John Reed Stark

As discussed in the following guest post from John Reed Stark, a recent development in the class action litigation arising out of the massive Marriott International data breach could have significant ramifications for other claimants asserting class action claims — including securities class action claims — based on data breaches or other cybersecurity incidents. Stark is President of John Reed Stark Consulting and former Chief of the SEC’s Office of Internet Enforcement. A version of this article originally appeared on Securities Docket. I would like to thank John for allowing me to publish his guest post on this site. I welcome guest post submissions from responsible authors on topics of interest to this blog’s readers. Please contact me directly if you would like to submit a guest post. Here is John’s article.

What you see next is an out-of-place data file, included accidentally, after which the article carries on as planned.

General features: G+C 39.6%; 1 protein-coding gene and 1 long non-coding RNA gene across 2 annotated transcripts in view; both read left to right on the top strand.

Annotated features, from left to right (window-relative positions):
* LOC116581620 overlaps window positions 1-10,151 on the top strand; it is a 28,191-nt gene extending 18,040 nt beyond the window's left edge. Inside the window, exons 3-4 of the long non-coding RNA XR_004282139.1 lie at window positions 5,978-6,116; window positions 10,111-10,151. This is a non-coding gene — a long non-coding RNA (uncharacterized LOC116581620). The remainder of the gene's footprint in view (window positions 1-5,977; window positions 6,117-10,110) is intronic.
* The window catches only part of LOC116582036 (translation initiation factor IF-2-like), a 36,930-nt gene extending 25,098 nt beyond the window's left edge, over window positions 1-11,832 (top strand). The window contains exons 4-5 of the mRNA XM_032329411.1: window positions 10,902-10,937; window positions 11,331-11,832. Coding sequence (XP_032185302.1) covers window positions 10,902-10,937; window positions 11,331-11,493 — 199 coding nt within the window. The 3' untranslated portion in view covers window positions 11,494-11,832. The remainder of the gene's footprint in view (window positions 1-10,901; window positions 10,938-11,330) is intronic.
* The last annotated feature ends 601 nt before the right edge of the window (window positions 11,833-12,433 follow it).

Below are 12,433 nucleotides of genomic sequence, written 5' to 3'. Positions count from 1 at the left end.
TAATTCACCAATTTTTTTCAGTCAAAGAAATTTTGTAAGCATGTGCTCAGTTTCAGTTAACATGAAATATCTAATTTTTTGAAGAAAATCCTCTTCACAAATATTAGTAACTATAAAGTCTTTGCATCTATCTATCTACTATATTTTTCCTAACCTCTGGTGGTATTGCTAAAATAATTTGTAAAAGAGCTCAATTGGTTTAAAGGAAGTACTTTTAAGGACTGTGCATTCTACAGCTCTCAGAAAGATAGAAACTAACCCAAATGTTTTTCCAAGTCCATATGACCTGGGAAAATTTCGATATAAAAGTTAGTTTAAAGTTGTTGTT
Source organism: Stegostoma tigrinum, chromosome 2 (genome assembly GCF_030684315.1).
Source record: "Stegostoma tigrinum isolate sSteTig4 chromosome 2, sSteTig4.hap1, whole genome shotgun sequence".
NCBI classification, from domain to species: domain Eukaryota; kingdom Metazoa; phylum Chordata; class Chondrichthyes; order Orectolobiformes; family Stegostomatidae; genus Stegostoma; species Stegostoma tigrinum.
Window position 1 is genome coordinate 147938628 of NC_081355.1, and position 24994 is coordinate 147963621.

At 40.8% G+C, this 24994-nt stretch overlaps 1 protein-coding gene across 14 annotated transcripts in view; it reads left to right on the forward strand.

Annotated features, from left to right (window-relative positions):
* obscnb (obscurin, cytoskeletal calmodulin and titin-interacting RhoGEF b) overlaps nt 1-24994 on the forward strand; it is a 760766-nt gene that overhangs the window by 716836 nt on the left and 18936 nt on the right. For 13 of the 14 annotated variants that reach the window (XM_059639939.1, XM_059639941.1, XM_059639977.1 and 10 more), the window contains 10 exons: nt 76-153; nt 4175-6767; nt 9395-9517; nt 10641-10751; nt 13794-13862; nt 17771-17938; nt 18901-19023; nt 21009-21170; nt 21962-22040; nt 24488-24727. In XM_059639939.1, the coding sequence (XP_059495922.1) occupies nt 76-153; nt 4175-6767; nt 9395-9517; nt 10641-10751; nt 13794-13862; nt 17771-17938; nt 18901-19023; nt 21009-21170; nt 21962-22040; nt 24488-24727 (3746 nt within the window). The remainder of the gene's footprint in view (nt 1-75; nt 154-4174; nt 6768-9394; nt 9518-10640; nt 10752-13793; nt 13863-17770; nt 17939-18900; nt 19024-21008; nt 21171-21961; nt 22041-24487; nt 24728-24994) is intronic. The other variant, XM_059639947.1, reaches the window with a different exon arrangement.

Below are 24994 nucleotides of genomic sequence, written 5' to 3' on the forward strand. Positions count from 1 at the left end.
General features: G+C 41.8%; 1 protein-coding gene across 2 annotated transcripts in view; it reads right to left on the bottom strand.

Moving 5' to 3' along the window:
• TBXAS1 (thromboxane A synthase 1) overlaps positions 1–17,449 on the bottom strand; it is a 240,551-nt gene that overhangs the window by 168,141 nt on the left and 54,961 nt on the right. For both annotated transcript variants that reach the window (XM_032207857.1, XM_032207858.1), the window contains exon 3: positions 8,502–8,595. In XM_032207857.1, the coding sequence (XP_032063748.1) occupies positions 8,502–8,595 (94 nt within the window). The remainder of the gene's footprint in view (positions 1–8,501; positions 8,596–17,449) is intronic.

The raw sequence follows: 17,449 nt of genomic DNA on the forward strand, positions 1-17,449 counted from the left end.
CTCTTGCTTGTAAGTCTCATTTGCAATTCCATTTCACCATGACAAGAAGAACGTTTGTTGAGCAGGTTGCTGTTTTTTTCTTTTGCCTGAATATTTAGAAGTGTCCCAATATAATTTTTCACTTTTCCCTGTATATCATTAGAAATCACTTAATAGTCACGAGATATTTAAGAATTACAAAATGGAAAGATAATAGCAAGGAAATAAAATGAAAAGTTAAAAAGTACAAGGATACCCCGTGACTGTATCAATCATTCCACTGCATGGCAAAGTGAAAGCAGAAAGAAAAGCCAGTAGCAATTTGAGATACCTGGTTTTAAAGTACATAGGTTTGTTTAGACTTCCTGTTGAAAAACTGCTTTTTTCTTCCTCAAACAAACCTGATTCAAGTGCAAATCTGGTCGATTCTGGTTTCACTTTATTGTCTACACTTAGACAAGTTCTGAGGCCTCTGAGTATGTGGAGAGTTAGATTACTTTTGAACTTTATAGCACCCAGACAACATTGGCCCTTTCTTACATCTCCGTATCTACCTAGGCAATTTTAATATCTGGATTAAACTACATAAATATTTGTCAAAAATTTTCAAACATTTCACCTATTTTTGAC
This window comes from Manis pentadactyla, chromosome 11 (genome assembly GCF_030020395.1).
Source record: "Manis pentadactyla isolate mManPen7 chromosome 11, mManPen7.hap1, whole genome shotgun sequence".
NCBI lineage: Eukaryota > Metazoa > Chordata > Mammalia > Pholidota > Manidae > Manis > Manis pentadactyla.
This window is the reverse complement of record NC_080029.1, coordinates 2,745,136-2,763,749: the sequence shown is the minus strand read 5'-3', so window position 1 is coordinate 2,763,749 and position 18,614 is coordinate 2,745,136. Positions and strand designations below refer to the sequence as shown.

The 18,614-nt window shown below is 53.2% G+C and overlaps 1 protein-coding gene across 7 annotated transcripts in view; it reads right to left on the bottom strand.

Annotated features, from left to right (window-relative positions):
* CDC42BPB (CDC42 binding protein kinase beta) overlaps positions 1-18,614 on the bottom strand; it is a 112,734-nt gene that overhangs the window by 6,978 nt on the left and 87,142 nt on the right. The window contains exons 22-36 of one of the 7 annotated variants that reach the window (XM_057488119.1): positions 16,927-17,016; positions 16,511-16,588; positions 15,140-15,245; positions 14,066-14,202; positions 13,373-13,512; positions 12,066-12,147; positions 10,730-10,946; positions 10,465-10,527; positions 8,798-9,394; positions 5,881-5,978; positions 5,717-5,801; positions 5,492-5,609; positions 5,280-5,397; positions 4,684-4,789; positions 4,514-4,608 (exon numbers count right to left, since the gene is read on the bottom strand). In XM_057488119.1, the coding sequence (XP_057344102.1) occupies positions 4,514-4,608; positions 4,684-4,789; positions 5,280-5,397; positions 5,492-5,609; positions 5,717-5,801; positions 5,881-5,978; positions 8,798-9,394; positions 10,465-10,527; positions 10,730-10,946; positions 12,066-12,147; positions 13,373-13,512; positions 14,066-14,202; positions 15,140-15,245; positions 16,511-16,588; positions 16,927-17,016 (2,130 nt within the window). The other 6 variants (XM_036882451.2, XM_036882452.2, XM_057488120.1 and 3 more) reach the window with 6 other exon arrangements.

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When news of the recent massive data breach at Marriott began circulating late last week, a colleague emailed and asked me how long I thought it would take for a D&O lawsuit to be filed. I emailed back that I thought there would be a securities class action lawsuit before the end of business on Monday (December 3). Turns out, I didn’t give the plaintiffs’ lawyers nearly enough credit for haste. The plaintiffs’ lawyers managed to file a securities class action lawsuit against the company on December 1, 2018, just one day after Marriott announced the breach. The lawsuit is the latest example both of a data breach-related D&O lawsuit and an event-driven securities suit, as discussed further below.
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